What is it?
If you hear the term ALS, what is the first thing that you think of? For some, it might be Lou Gehrig. Others might think of Stephen Hawking. Still others, might think of the ice bucket challenge. Unless you personally know someone with ALS, most us don’t really know what it is and the significant impact it has on the lives of the people it effects. So, what is it? How is it treated?
Amyotrophic lateral sclerosis (ALS) is a disease that affects the nervous system causing the cells to gradually break down and, eventually, die. Due to the way the disease progresses, it gets worse over time and causes severe disabilities for those afflicted by it. No specific cause has been identified; however, it is estimated 5–10 % of the cases are inherited. There are several other possible causes being researched. Genetic mutation is one consideration. Another is chemical imbalances because people with ALS have high levels of glutamate, which helps to transmit messages around the brain and too much of it has been shown to be toxic to some types of nerve cells. Some researchers think that when your immune system doesn’t function properly, it attacks a person’s normal cells and this can lead to nerve cell death. There is also thought that when proteins are misused by nerve cells this cause them to accrue in the cells, which ultimately destroys them. Whatever the cause is, most people die three to five years after ALS symptoms first appear.
Since ALS is a progressive disease, it starts out with mild symptoms that worsen over time. Some of the most common initial symptoms include intermittent muscle twitching, weakness in one limb or slurred speech. Over time, symptoms include difficulty walking/doing everyday activities, tripping/falling, weakness in a whole limb or part of one, weakness in your hands that cause you to be unable to grasp things, difficulty swallowing, muscle cramps due to the twitching and difficulty hold head up/maintaining proper posture. ALS doesn’t affect your bowel/bladder function, senses or capability to think. As the disease progresses to later stages, it can cause breathing complications from the muscles you use to breathe becoming paralyzed after the nerve cells in that area no longer function. Due to this, respiratory failure is the most common cause of death for people with ALS. Besides breathing difficulties, people eventually lose the ability to speak or eat. Also, memory loss and decreased decision-making abilities are common resulting in dementia.
ALS can be diagnosed from a variety of methods, but the impairment can’t be undone. Thankfully, there are some options to help slow the progression and decrease the likelihood of complications. Both of these allow people with ALS to have a more independent and comfortable lifestyle longer than they would be able to without any treatment. There are two medications currently on the market designed to specifically treat it. One is a pill that is thought to help lessen the amount of glutamate in the person’s brain. The other is an intravenous (IV) infusion that has been shown to help preserve the person’s ability to participate in activities of daily function for longer periods of time. In addition to these, doctors can prescribe medications to help with muscle cramps, spasms, constipation, fatigue, excessive salivation/phlegm, pain, depression, sleep problems and uncontrolled outbursts.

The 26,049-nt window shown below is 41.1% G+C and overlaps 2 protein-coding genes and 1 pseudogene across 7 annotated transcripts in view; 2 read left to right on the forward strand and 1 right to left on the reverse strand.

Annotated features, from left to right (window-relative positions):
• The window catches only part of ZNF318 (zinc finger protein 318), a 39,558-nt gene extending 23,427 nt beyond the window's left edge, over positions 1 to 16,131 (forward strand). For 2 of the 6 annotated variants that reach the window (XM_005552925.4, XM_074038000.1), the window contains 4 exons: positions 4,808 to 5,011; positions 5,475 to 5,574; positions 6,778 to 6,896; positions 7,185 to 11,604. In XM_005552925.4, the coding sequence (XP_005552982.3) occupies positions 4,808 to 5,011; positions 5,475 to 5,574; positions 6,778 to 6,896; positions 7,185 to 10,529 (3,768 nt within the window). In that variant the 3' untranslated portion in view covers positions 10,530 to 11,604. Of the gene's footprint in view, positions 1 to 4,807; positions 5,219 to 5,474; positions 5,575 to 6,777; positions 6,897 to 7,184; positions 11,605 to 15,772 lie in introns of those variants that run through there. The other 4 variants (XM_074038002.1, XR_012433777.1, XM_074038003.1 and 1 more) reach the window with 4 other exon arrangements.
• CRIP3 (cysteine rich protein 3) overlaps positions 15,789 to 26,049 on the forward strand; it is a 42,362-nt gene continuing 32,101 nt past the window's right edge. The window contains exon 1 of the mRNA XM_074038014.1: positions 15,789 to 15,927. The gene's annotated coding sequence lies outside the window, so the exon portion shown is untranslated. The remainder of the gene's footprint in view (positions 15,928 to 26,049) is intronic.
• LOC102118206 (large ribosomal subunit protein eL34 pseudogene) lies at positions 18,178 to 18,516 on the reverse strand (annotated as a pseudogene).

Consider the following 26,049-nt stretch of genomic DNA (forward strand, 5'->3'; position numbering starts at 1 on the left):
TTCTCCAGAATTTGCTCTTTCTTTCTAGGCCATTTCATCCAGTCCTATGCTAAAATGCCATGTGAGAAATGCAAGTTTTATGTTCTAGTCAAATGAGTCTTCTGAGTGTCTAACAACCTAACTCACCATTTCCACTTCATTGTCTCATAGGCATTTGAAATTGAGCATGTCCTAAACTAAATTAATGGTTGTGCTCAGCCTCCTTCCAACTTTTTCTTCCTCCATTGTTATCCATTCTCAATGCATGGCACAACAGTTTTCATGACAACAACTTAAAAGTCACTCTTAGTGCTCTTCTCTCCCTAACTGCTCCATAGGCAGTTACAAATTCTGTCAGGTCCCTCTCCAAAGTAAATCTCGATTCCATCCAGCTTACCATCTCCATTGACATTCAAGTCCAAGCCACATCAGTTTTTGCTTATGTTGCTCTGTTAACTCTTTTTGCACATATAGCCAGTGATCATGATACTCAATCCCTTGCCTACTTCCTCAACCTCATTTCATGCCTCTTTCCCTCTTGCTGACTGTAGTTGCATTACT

In addition to medications, your doctor may recommend seeing different types of therapists to help with breathing exercises/evaluate if you need assistance from machines to help you breathe, physical therapy to help with mobility issues, occupational therapy to help find ways for you to remain independent, speech therapy to allow you to be able to communicate, nutritionist to help you stay healthy and psychological/social therapy to help you deal with the variety of emotions that you have regarding your disease and its progression. A key part of dealing with ALS is to allow yourself time to grieve. It is essential to remain hopeful and not solely focus on the physical limitations. A great way to cope is to join a support group. Once you have gotten beyond the stage of your initial diagnose, it is important to plan for your future medical care.
For those who have the inherited form of ALS, there is nothing you could have done that would have prevented the disease from occurring. A few other factors are unable to be changed, such as age or gender. It is more common for someone between the age of 40-60 to be diagnosed with ALS. Also, under the age of 70 it is more common in men than women. There are a few things that you can do to help prevent ALS. A big risk factor is smoking, this is especially true for women after menopause, so don’t smoke. Exposure to environmental toxins has been revealed to be linked to the development of the disease, but not any specific chemical has been identified as the main culprit. Also, serving in the military has been associated with an increased rate of ALS, but it is unclear as to why this is the case.
ALS is not something that anyone would want to have, but with research continuing there is hope for the future to not only treat but prevent it. If you have any questions or concerns about it, please speak with your doctor. If you would like more information, please visit The ALS Association at http://www.alsa.org/about-als/what-is-als.html